Vista Is Examined for Bias
The U.S. Justice Department is investigating whether the northern San Diego County city of Vista has prevented Latinos from holding public office.
Latinos make up 40% of Vista’s 90,000 residents. But in a city that elects a mayor and four council members at large -- each representing the entire city -- no Spanish-surnamed candidates have been elected in the community’s 40-year history.
Last fall, Elvin Vega, a tow-truck company manager, ran a low-budget campaign for mayor. He had no political experience, but figured his efforts to reach Latino business owners and place signs in their neighborhoods would win over many voters. He finished fourth in a field of six candidates. “I don’t know what happened,” he said. “All I know is that I tried.”
Frank Lopez, a city planning commissioner, suffered the same fate in his two attempts at a City Council seat. Still, neither candidate said he had found flaws in the city’s electoral system. And an advocacy group for a predominantly Latino neighborhood in Vista said it had never heard a complaint.
“I don’t think there’s a problem here, and that’s all I want to tell you,” Lopez said.
Some cities in southeast Los Angeles County did not elect a majority of Latinos to their city councils until the group was by far the predominant ethnic group. Three Latinos held the majority on the South Gate City Council after a 1992 election, when the city’s population was 83% Latino.
Political observers said Latinos needed a super-majority of the population before making political gains in southeast Los Angeles County because so few were registered voters. Many were not legal residents, others were too young to vote and others had a general distrust of government.
Justice Department investigators want to determine whether a pattern emerges in Vista. They plan to check whether members of minorities and whites vote differently; whether whites in Vista vote as a block against minority candidates; and whether whites are able to beat minority candidates, even when minority voters are unified at the polls, said Justice Department spokesman Jorge Martinez.
Lopez is one of several Vista residents the Justice Department has interviewed since it began its investigation earlier this month. Officials also are combing through maps, census data and voting records of the last 10 years. Vista’s Latino population jumped more than 10% from 1990 to 2000.
Mayor Morris Vance speculated that Latinos have not been elected, as in other burgeoning ethnic communities, because of extremely low voter registration rates. “There’s a definite problem in the sense of lack of participation,” he said. “But in terms of something the community is doing to stop the participation, I really don’t think there is anything.”
If the Justice Department finds a violation of the Voting Rights Act of 1965, it could order the city to be divided into council districts, rather than conducting citywide votes for elected officials. The idea is that at least one district might be drawn to encompass a concentration of the city’s Latino population, increasing the likelihood of the group’s electing one of its own, Martinez said.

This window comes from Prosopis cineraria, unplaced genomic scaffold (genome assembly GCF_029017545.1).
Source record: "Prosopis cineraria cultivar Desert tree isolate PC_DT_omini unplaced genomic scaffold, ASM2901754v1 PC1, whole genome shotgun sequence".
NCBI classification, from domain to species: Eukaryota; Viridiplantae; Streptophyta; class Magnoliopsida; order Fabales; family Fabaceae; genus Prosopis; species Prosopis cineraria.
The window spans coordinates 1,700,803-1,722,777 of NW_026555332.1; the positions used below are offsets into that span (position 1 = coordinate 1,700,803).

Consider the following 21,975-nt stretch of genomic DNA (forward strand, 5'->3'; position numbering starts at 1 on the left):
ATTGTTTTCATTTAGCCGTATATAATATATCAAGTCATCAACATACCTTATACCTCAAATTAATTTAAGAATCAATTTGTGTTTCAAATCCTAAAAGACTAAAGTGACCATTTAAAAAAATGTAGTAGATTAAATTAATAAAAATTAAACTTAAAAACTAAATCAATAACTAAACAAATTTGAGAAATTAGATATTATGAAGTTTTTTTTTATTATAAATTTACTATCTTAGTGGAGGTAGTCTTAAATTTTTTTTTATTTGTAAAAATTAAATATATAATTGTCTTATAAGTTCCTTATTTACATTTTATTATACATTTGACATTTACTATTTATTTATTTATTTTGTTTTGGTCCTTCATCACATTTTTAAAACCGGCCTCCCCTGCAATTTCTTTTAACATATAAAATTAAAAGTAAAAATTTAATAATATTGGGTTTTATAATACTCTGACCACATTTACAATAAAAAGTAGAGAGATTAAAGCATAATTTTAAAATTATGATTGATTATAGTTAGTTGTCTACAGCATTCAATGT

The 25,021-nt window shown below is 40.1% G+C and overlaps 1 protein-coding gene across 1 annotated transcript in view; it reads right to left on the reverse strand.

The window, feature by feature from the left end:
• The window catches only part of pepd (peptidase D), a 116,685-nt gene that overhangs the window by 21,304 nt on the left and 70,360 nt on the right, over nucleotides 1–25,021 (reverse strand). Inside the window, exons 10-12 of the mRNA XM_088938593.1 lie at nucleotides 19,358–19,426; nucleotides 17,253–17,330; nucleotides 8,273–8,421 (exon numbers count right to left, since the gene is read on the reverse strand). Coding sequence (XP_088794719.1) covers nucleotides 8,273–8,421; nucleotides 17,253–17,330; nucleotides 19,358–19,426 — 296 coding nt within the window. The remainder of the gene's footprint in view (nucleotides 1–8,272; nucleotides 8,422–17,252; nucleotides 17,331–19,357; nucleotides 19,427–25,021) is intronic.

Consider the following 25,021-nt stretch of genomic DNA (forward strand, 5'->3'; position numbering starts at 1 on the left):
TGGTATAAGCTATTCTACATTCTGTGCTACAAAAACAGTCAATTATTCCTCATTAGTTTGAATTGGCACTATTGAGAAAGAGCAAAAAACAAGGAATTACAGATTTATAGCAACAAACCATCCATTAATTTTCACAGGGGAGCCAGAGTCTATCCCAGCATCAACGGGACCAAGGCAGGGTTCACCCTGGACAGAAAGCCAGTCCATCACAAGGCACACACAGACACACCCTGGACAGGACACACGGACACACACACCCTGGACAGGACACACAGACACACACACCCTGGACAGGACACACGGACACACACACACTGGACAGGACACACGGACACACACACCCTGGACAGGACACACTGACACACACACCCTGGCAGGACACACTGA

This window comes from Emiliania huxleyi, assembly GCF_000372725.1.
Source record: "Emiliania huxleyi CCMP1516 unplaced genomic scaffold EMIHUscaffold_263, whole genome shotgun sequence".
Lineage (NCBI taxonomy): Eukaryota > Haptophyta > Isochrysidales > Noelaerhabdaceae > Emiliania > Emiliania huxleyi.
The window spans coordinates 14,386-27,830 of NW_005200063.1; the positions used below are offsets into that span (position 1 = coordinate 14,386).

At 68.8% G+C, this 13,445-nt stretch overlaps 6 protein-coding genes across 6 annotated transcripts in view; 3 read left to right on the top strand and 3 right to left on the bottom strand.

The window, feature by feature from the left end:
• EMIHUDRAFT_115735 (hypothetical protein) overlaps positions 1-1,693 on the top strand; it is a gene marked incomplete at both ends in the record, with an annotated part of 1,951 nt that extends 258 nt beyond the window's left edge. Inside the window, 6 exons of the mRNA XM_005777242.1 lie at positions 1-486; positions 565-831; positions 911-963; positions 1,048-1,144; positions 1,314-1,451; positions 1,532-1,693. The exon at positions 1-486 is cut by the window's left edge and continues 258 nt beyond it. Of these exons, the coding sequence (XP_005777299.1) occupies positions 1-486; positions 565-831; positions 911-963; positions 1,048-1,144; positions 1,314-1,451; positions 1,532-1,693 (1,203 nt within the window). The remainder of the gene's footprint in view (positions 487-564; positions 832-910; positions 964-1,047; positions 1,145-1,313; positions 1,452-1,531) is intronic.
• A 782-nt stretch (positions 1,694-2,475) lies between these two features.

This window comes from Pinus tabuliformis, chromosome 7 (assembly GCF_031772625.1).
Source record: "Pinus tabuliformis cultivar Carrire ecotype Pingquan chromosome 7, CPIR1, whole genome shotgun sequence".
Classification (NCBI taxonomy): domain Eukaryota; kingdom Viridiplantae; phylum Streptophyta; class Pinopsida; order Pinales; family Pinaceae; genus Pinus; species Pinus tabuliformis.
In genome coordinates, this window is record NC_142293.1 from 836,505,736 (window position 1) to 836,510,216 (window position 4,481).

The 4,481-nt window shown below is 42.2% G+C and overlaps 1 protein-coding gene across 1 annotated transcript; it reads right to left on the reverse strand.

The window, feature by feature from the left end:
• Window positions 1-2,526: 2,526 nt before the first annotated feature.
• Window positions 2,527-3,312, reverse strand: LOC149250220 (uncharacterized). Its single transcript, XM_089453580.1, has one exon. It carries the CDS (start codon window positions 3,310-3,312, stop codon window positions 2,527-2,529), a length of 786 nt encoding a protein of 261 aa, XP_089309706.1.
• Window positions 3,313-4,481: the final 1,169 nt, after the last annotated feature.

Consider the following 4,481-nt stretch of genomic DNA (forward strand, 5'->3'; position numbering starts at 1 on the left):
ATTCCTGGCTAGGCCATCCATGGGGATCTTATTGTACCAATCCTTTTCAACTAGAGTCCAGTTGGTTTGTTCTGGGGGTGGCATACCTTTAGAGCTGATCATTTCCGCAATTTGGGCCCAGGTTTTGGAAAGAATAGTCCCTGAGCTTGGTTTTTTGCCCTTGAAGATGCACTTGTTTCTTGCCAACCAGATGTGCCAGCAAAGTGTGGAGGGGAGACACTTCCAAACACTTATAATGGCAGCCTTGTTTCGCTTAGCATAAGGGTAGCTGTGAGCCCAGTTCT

But some fear carving out districts would segregate the city and infuse more politics into what has been a fairly apolitical government. “I don’t like that idea because I want to represent the whole city; I don’t want to just represent one area. I want to represent all races, all religions -- it doesn’t matter,” said Vega, adding that he plans to run for office again next year.
Most smaller California cities still hold at-large elections. If the Justice Department finds fault with Vista’s voting system, it could be the first of many cities forced to change the way elections are run, said City Atty. Wayne Dernetz.
Neighboring Escondido and San Marcos have no minority representation on their city councils, even though they have nearly the same percentage of Latinos as Vista, he said.
However, Vista is the only California city under federal investigation, Martinez said. He would not say what had prompted the investigation or when it would be completed. Dernetz said news reports on the dearth of Latinos in politics may have drawn federal officials’ attention.
He said the Justice Department needs to determine only that white voters in Vista tend to favor white candidates and dilute Latino voters’ preferences to find a violation of the Voting Rights Act. Intent and cause are irrelevant, he said.
It has been more than three years since the Justice Department has conducted a similar investigation in California, Martinez said. Other Justice Department investigations around the country have resulted in federal lawsuits that ultimately forced local governments to change their voting systems.
Vista officials have said they want to avoid a federal lawsuit. They plan to hire a demographer and an attorney who specializes in elections issues. And Dernetz and Vance said they would be open to the Justice Department’s recommendations, which, in addition to the separate districts, may include a call for more poll workers who can assist Latino voters and printing more ballots and voter’s guides in Spanish, Martinez said.
Catherine Manis, executive director of the Vista Townsite Community Partnership, a neighborhood advocacy group where the largest number of Latino residents live, said she had never heard complaints before the Justice Department’s probe.
Now that she has been asking Latinos in English-language classes about the subject, though, several people have said they could use more information on where and when to vote, she said.
Manis said she believes the problem lies not within the system, but with Latino candidates who have done a poor job campaigning. Not enough Latino voters in Vista know they’re out there, she said.